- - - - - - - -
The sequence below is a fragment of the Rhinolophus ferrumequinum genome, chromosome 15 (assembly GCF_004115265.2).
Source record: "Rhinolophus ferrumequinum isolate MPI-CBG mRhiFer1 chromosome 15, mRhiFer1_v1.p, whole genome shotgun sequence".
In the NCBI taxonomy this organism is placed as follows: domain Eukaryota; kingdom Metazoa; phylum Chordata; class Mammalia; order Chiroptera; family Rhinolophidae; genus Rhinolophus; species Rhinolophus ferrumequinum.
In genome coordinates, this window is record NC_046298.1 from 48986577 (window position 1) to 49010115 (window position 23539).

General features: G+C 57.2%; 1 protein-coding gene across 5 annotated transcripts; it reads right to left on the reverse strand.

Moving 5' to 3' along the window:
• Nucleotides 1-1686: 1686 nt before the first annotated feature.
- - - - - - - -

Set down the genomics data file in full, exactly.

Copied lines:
The sequence below is a fragment of the Rhinolophus ferrumequinum genome, chromosome 15 (assembly GCF_004115265.2).
Source record: "Rhinolophus ferrumequinum isolate MPI-CBG mRhiFer1 chromosome 15, mRhiFer1_v1.p, whole genome shotgun sequence".
In the NCBI taxonomy this organism is placed as follows: domain Eukaryota; kingdom Metazoa; phylum Chordata; class Mammalia; order Chiroptera; family Rhinolophidae; genus Rhinolophus; species Rhinolophus ferrumequinum.
In genome coordinates, this window is record NC_046298.1 from 48986577 (window position 1) to 49010115 (window position 23539).

General features: G+C 57.2%; 1 protein-coding gene across 5 annotated transcripts; it reads right to left on the reverse strand.

Moving 5' to 3' along the window:
• Nucleotides 1-1686: 1686 nt before the first annotated feature.